“You hate waiting, I know”

“I just think if we end up staying in one place to long we’ll become lazy and lower our guard. In this world you have to be ready at all times. A safe place may keep them out, but it can also keep us prisoner”

“I know, I know. But promise we’ll at least think about staying for longer than a few days.”

“Ok, after we get there and see the place we’ll discus it. For all we know it could just be a cardboard box in field surrounded by barbwire.”

“But you promised dinner.”

“We will be the dinner!” John joked.

“So how come you know how to fly one of these things?” asked Kurt.

“I used to be a member of the coast guard.” Replied Oliver. “I only took a few lessons but it seemed easy enough. I can take off and land well, and once I’m in the air I’ll be able to get us where we need to go, just don’t ask me to dodge any incoming fire, or perform any stunts.”

They reached the helicopter and Oliver went to the pumps.

“What you need me to do?” asked Kurt

“Check inside the bird.” Replied Oliver. “I’m hoping the keys are still inside. If not there’s no reason to start fuelling it as we’ll never get it started.”

Kurt went up to the passenger side door and pulled. The door opened more quickly than he expected causing him to fall backwards, which made it easier for the zombiefied helicopter pilot to land on top of him. Oliver turn round just as the pilot bit a chink out of Kurt’s cheek. Kurt’s scream was more like a gurgle as the blood and saliva filled his mouth and leaked out of the hole in the side of his face. Oliver pulled his gun and aimed at the pilot’s head. There was a chance of hitting Kurt, but Olivier knew there was nothing he could for his friend anymore. He fired of a single shot and looked on in horror as the shot ricocheted off the pilot’s helmet harmlessly. Kurt let out another gurgle scream as the zombie bit off two of his fingers on the hand he was using to push its head away with. The gunshot had brought John and Amy running over. John aimed with his gun and took the shot.

“NO!” Oliver shouted, a fraction to late.

Again the bullet ricocheted off the pilot’s helmet but this time, instead of harmlessly bouncing away, it went straight into Kurt’s eye. There was still enough velocity behind the bullet to drive it though the back of his eye and into his brain. The zombie carried on eating its no longer struggling meal, ripping a huge chunk of flesh from Kurt’s shoulder. Whilst its mouth was full Oliver ran over to it and pulled the helmet off. The zombie didn’t seem bothered about Oliver or its helmet and went back for another bite of Kurt.

“God damn son of a bitch!” growled Oliver and he kicked the zombie in the face with his borrowed, size nine army boots. The zombie rolled off Kurt and landed on its back a few feet away. Almost as soon as it had stopped rolling it sat up. Its nose was just a crumpled ruin in the middle of its face, and broken yellow teeth fell from its rotten gums.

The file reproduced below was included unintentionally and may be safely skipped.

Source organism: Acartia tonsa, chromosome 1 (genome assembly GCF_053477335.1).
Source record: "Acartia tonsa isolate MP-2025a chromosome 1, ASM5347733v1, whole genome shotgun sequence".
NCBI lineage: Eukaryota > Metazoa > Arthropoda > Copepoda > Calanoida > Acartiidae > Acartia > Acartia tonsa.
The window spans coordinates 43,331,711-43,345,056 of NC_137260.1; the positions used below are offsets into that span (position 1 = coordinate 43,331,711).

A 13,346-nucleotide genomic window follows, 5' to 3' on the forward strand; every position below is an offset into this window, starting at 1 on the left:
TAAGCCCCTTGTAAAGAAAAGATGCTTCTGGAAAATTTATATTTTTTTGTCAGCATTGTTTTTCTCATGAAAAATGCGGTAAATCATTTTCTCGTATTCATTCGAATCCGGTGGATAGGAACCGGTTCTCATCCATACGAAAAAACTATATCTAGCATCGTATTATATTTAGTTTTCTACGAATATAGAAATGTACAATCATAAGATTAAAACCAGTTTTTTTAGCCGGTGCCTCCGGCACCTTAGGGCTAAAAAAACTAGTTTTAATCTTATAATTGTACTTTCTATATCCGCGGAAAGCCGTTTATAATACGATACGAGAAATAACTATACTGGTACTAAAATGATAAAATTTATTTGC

Oliver screamed something neither John or Amy could understand, ran towards the sitting zombie and aimed another kick right at its head. His foot connected just under the creatures chin sending more teeth flying and causing its head to slam back onto the concrete landing strip. Thick black liquid started to leak from the back of the zombies cracked skull. Oliver stood over it and positioned his boot in the air above its head. He paused a second, breathing heavily, before lower his foot back to the ground.

“No.” he said. “I’m not going to dirty my boots with filth like this.”

He walked over to where he had dropped the pilot’s helmet, picked it up and walked back to the twitching zombie.

“I really hope you things feel pain.” He said as he brought the helmet down with all his might. There was the sound of metal hitting bone and more black liquid splattered the surrounding area. Amy turned away, hiding her face in John chest as Oliver kept bringing the helmet down on the zombie’s head, over and over. After John had heard metal hit concrete three times he walked over to Oliver and grabbed his arm in mid swing. Oliver looked at John, angry tears in his eyes and sweat dripping of his forehead. John just shook his head and felt Oliver’s arm relax. The helmet hit the concrete one last time as Oliver released his grip. There was almost nothing left of the zombies head.

“You missed a first aid kit.” Said Matt, walking up to the others, with no idea what had just transpired. “Not like you at all John…. Oh”

Matt stared down first at the remains of the zombie, then his eyes moved across to Kurt.

“Is he?” he asked.

“Yep.” Replied John.

There was silence for a few seconds

“Well it means the fuel will go further now there is less weight in the helicopter.” Said Matt

“Let’s fuel up and get out of here then.” Said Oliver, now he had got his breathing down to a regular pace.

And that was it. The period of mourning was over. They had all seen it. If you dwell too much on fallen comrades you were likely to join them soon. It was a harsh fact to learn, but one you had to learn if you wanted to survive in the modern world. Each of them would pay their respects to Kurt in their own way later, when they were safe. Amy would cry in John’s arms and John would comfort her, letting his grief out through the act of hugging her. Every time Oliver killed a zombie, Kurt’s name would be on his lips. And Matt would carry on as if nothing had happened. He had lost a lot of people in the nine months since the initial outbreak, and knew he would probably lose a lot more in the future. Maybe when, or if, it was all over he would sit down and take time to grieve, but for now he had to keep his mind sharp.

Before fuelling Oliver checked the helicopter, but there were no keys in the ignition. Could Kurt’s death have been for nothing? He went over and checked the pockets on the pilots flight suit, finding the keys in the trouser pockets. At least some things were going right.

“All aboard.” Oliver said after finishing fuelling, and the remaining four survivors climbed into the helicopter.